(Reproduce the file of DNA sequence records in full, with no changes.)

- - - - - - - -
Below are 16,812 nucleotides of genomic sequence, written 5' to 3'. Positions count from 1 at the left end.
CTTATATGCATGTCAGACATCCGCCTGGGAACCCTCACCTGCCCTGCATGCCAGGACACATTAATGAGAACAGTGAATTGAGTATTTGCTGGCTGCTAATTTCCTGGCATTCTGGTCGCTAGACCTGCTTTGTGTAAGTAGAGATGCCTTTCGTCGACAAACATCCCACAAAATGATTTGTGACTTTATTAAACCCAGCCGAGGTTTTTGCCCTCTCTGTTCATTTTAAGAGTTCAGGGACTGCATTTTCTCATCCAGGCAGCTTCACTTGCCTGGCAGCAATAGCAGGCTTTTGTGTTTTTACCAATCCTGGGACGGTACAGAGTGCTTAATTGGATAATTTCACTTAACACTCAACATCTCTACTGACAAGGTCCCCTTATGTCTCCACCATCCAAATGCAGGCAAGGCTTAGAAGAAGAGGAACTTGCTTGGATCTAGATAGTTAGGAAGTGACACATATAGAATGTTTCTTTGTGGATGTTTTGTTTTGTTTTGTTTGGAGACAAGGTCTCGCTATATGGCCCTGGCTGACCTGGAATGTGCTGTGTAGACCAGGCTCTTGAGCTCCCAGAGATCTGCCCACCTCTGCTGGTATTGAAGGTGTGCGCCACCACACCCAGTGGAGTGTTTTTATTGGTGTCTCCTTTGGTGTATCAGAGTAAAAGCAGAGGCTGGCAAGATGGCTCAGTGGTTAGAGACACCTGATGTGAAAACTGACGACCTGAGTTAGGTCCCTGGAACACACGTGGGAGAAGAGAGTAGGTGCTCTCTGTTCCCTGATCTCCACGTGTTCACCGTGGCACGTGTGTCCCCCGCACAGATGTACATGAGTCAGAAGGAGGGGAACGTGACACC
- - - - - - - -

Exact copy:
Below are 16,812 nucleotides of genomic sequence, written 5' to 3'. Positions count from 1 at the left end.
CTTATATGCATGTCAGACATCCGCCTGGGAACCCTCACCTGCCCTGCATGCCAGGACACATTAATGAGAACAGTGAATTGAGTATTTGCTGGCTGCTAATTTCCTGGCATTCTGGTCGCTAGACCTGCTTTGTGTAAGTAGAGATGCCTTTCGTCGACAAACATCCCACAAAATGATTTGTGACTTTATTAAACCCAGCCGAGGTTTTTGCCCTCTCTGTTCATTTTAAGAGTTCAGGGACTGCATTTTCTCATCCAGGCAGCTTCACTTGCCTGGCAGCAATAGCAGGCTTTTGTGTTTTTACCAATCCTGGGACGGTACAGAGTGCTTAATTGGATAATTTCACTTAACACTCAACATCTCTACTGACAAGGTCCCCTTATGTCTCCACCATCCAAATGCAGGCAAGGCTTAGAAGAAGAGGAACTTGCTTGGATCTAGATAGTTAGGAAGTGACACATATAGAATGTTTCTTTGTGGATGTTTTGTTTTGTTTTGTTTGGAGACAAGGTCTCGCTATATGGCCCTGGCTGACCTGGAATGTGCTGTGTAGACCAGGCTCTTGAGCTCCCAGAGATCTGCCCACCTCTGCTGGTATTGAAGGTGTGCGCCACCACACCCAGTGGAGTGTTTTTATTGGTGTCTCCTTTGGTGTATCAGAGTAAAAGCAGAGGCTGGCAAGATGGCTCAGTGGTTAGAGACACCTGATGTGAAAACTGACGACCTGAGTTAGGTCCCTGGAACACACGTGGGAGAAGAGAGTAGGTGCTCTCTGTTCCCTGATCTCCACGTGTTCACCGTGGCACGTGTGTCCCCCGCACAGATGTACATGAGTCAGAAGGAGGGGAACGTGACACC